You may have noticed that in the “news” section of your LinkedIn feed you are seeing more and more posts by LinkedIn Influencers. These are typically people with large LinkedIn networks who are in some way an authority in a certain industry.
As LinkedIn continues to beta test the LinkedIn Influencers blogging program, more and more people are being invited to create posts–which is pretty cool and could be seen as an immense opportunity for those in B2B or recruiting industries. Unfortunately, most people aren’t writers and writing online–particularly for a site like LinkedIn, can present some very complex issues for which most are not prepared.
To help get everyone up to speed, I’m putting together this quick little guide to hopefully better prepare the general internet public for becoming a highly visible LinkedIn Influencer.
LinkedIn Influencers: Don’t Embarrass Yourself
That header probably sounds a bit harsh, but it’s true. In the spirit of keeping you all wholly employable–or at least not ruining your reputation via the internet, here are some handy tips to consider while composing your LinkedIn Influencers post.
Think Through Your Post
Many of us have gotten used to sites like Facebook and more and more people are starting their own blogs. We’ve gotten pretty comfortable with writing down our thoughts and feelings and sharing them with others. Unfortunately, a LinkedIn Influencers post is neither of those things. This is a highly professional piece of writing that will be seen in association with your resume and it is intended to be read by a professional audience. With that in mind, think about these things before you start writing:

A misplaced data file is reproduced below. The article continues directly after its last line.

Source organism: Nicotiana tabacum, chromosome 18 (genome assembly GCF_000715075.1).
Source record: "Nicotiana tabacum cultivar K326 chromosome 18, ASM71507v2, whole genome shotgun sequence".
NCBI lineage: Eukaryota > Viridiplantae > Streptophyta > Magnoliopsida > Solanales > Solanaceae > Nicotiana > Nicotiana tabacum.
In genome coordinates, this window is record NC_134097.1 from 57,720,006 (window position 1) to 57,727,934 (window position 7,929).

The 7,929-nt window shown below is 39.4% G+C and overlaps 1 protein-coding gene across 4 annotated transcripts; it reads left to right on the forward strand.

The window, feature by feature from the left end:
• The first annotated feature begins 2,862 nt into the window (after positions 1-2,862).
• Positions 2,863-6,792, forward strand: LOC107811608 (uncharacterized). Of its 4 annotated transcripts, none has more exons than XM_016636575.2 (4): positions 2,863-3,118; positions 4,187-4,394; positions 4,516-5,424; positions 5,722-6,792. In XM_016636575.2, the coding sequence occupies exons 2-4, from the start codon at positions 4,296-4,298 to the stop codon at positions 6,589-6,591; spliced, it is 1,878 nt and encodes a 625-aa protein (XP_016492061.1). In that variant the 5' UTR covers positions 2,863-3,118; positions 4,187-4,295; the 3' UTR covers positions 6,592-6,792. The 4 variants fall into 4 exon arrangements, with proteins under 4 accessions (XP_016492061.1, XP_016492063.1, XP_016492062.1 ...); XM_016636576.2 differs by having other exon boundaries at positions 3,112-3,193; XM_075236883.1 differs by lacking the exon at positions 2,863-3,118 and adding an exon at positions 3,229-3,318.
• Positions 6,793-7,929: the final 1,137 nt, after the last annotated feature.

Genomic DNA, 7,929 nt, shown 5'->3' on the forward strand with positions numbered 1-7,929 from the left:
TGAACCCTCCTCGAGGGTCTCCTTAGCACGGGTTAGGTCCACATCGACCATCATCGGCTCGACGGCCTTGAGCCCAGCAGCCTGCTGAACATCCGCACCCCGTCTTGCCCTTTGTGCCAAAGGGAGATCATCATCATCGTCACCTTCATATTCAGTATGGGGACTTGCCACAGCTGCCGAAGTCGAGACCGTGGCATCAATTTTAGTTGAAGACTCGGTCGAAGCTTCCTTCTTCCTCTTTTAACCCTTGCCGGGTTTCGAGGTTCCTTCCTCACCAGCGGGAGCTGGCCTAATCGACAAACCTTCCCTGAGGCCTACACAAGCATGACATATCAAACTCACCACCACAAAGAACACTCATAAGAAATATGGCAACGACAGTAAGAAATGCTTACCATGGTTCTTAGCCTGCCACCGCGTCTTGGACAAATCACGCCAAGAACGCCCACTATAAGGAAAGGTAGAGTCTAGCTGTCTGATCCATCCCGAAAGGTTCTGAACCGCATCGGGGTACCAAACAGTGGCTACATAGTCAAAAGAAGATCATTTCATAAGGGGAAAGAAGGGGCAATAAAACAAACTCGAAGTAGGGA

- Who is your audience? What group of LinkedIn users will you be addressing? What are their interests and why would they click on your article? What do you think they want to get out of your article? Knowing the answers to these before you even start writing will help you create a successful LinkedIn Influencer post.
- Don’t be boring. It feels like it should go without saying, but I see a lot of very dry writing in these posts. Thinking of a unique and interesting topic is step one, but writing about it in a way that is compelling, interesting, entertaining, and useful is step two.
- Are you angry/frustrated about something? Write your piece, but cool off before you post it. Wait a day or two. Be sure to read and re-read (and re-re-read) before publishing. Anger can be productive, but it must be tempered and your message must be constructive.
- Write an outline. Many LinkedIn Influencers posts fall victim to plot loss. Decide on your premise and stick to it. It’s okay to take an aside, but make sure your entire piece supports your premise. Otherwise, your readers may not take away the message you want to leave them with.
- Stick to what you know. I’ve been surprised by the number of Influencer posts that seem to venture outside the writer’s apparent realm of knowledge. Avoid speculation and stick to your strengths. You’re here to strengthen either your personal or professional brand. Show your readers that you are an authority by speaking intelligently about what you know.
- Be clear. If you find yourself discussing a complex issue find ways to make your point of view clear and easily understood. Don’t get bogged down in details. If you need to discuss details, use links to reference more in-depth sources.